Sunday, July 30, 2006

There's No Place Like Home

This is, more or less, what I wound up preaching today.

It was Saturday -- yesterday -- and I hadn't finished this sermon yet. I hadn't started this sermon yet. So I did what any other dedicated, responsible individual scheduled to preach on Sunday would do: I went to an all-day music festival. (It was, by the way, the Evart Folk Fest -- a great little folk festival with big-name talent like Claudia Schmidt.)

Anyway -- my mission, sitting there in my lawn chair in the sun, was to somehow hear a new word in an old story -- the feeding of the five thousand. It's one of those Gospel stories that most of us have heard so often that we tend to listen to it without thinking too hard about it. Jesus...big crowd...little kid with a little food...Jesus blesses the turns into lots and lots of food, with baskets of leftovers.

When I was a little kid and heard this story, the picture I had in my mind was of the small fish and barley loaves Jesus blessed magically multiplying before everyone's eyes, like popcorn in the popper. And that's as far as I took the point of it all: Jesus was like a magician who could make exciting stuff happen: Watch him pull a rabbit out of his hat. Watch him pull dinner for 5,000 out of a couple of pieces of bread and some fish.

But I, and we, in hindsight, reading this story through the lens of faith, know that Jesus wasn't performing a magic trick for the entertainment or even for the material comfort of the crowd, nor is that what the Gospel writer wants us to get out of this text. The author sees this event as a sign -- as a significant event in which the Reign of God breaks through into the brokenness and want of our human experience and lets us know that God loves us and means us well and cares for us.

John Waish, a Maryknoll priest, has said that the deepest human needs are to love, to be loved and to blossom outward -- to live lives that mean something. In the story of Jesus feeding the five thousand, in last week's Gospel lesson as well as this week's, we find a Jesus who loves -- who loves other people even when they interrupt his retreat with his friends; who makes room for them in his itinerary; who heals them and teaches them and who cares about their physical needs as well as their spiritual needs. There's sometimes an either/or mindset in Christianity that wants to only care about one of these aspects of living, the spiritual OR the material. That's not the witness of Scripture; God's shalom, God's intended wholeness for individuals and societies, is about both spiritual and physical wholeness. We see Jesus, in our lesson, caring about both.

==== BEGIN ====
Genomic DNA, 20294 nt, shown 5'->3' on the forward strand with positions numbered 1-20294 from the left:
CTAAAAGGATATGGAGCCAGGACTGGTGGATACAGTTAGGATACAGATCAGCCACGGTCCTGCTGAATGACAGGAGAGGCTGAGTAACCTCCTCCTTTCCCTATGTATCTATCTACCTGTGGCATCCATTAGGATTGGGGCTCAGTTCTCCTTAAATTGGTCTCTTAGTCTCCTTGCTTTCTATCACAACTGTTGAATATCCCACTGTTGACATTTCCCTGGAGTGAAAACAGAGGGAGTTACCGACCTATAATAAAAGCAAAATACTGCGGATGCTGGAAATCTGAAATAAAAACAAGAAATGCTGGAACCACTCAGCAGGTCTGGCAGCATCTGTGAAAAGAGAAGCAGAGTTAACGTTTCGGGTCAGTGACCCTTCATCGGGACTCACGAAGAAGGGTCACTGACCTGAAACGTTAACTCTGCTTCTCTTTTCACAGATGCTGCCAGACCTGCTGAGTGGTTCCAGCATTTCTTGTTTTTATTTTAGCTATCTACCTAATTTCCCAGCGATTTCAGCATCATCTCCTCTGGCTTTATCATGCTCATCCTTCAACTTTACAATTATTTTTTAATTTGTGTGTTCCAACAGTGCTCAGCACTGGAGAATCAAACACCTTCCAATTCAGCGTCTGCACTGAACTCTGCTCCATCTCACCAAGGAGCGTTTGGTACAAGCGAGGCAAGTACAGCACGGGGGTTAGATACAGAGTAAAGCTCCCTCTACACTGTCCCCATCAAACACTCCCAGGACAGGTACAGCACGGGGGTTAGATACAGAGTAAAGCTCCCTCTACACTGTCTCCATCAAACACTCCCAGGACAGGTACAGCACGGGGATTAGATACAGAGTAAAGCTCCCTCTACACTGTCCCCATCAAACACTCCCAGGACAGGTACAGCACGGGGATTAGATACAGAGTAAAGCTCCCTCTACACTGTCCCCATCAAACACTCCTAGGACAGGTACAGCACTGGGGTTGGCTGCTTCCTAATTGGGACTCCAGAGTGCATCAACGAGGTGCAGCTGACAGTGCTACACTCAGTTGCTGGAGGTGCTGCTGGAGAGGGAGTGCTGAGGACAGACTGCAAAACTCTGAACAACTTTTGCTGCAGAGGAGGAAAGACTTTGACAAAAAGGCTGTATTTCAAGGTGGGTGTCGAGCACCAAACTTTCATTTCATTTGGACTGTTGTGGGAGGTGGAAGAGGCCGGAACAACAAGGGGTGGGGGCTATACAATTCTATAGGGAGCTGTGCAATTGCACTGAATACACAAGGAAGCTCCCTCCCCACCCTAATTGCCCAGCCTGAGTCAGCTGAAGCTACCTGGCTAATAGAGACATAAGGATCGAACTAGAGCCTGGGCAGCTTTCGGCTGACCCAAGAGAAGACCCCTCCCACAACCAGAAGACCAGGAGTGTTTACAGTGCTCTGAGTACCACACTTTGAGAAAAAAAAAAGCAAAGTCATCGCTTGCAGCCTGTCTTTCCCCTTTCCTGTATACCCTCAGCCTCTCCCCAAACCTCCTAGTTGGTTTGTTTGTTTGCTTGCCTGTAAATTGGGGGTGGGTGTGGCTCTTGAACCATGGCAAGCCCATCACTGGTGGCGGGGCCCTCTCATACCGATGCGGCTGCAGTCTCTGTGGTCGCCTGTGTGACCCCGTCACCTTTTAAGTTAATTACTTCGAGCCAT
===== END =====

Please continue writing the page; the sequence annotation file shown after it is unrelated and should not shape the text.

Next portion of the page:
We also, I think, see what happens when people loved by God love God back, and by extension love another back. One of the most poignant images that come to my mind as I read this Scripture text is that of the young boy, in the midst of the five thousand men and who knows how many women and little kids, offering up his meager supper. All he knew was that the crowd needed food and that Jesus, whom he loved and whom he had followed to this place, was asking for food for the people; so the boy offered what he had.

Imagine what would have happened if the whole crowd, seeing and hearing Jesus taking blessing that modest contribution, wound up responding in the same way -- by offering what food they had stashed away in their traveling bags. Imagine what would have happened if, in doing this, divisions in that society, reflected in that crowd, started to melt away - divisions between haves and have-nots, between the "righteous" and the "sinners," the "clean" and the "unclean"; between Jews and non-Jews; between ages and genders and clans and regions. Imagine if that crowd had, for just that short time, mirrored what God's shalom really looks like. Would that be a miracle, do you think? I do. Especially in light of current events, I'd submit that that would be a far bigger miracle than the cartoon miracle of my childhood's imagination. I think that's why the people in our Gospel lesson, in their clueless and clumsy way, tried to make Jesus a "king" in the political sense -- they tried to capture this event and make it last forever, not understanding, just as we sometimes don't understand, that Jesus was inviting them not to be merely passive recipients, but to be active participants in the life of love and service that God intends.